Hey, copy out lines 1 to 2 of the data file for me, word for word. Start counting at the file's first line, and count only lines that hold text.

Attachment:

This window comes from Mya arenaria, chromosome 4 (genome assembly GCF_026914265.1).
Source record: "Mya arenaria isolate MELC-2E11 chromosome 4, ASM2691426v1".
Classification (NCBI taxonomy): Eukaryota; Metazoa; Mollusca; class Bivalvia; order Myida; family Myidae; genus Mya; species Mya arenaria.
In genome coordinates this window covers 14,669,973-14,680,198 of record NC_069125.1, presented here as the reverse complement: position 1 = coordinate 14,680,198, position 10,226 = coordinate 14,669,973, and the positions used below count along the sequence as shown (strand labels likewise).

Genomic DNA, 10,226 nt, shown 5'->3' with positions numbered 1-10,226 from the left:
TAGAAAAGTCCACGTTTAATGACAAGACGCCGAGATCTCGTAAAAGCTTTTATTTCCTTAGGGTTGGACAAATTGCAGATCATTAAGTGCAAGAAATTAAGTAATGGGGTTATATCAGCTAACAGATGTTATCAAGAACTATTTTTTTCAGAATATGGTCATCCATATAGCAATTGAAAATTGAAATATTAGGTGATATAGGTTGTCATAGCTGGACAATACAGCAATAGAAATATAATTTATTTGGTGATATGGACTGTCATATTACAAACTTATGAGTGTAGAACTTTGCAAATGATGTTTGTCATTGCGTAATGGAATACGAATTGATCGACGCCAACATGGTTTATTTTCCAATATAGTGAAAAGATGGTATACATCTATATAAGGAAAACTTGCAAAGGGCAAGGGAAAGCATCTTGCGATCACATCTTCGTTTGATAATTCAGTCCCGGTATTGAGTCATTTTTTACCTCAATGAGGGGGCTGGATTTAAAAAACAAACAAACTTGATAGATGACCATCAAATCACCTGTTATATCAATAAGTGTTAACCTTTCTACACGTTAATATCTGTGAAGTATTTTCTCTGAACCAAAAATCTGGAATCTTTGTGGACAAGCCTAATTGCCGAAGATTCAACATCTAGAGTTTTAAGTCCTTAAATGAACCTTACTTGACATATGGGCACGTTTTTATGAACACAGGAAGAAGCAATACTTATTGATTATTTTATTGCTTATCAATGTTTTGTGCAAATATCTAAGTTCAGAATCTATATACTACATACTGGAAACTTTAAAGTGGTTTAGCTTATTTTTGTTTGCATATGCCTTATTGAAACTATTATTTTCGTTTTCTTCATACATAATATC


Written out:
This window comes from Mya arenaria, chromosome 4 (genome assembly GCF_026914265.1).
Source record: "Mya arenaria isolate MELC-2E11 chromosome 4, ASM2691426v1".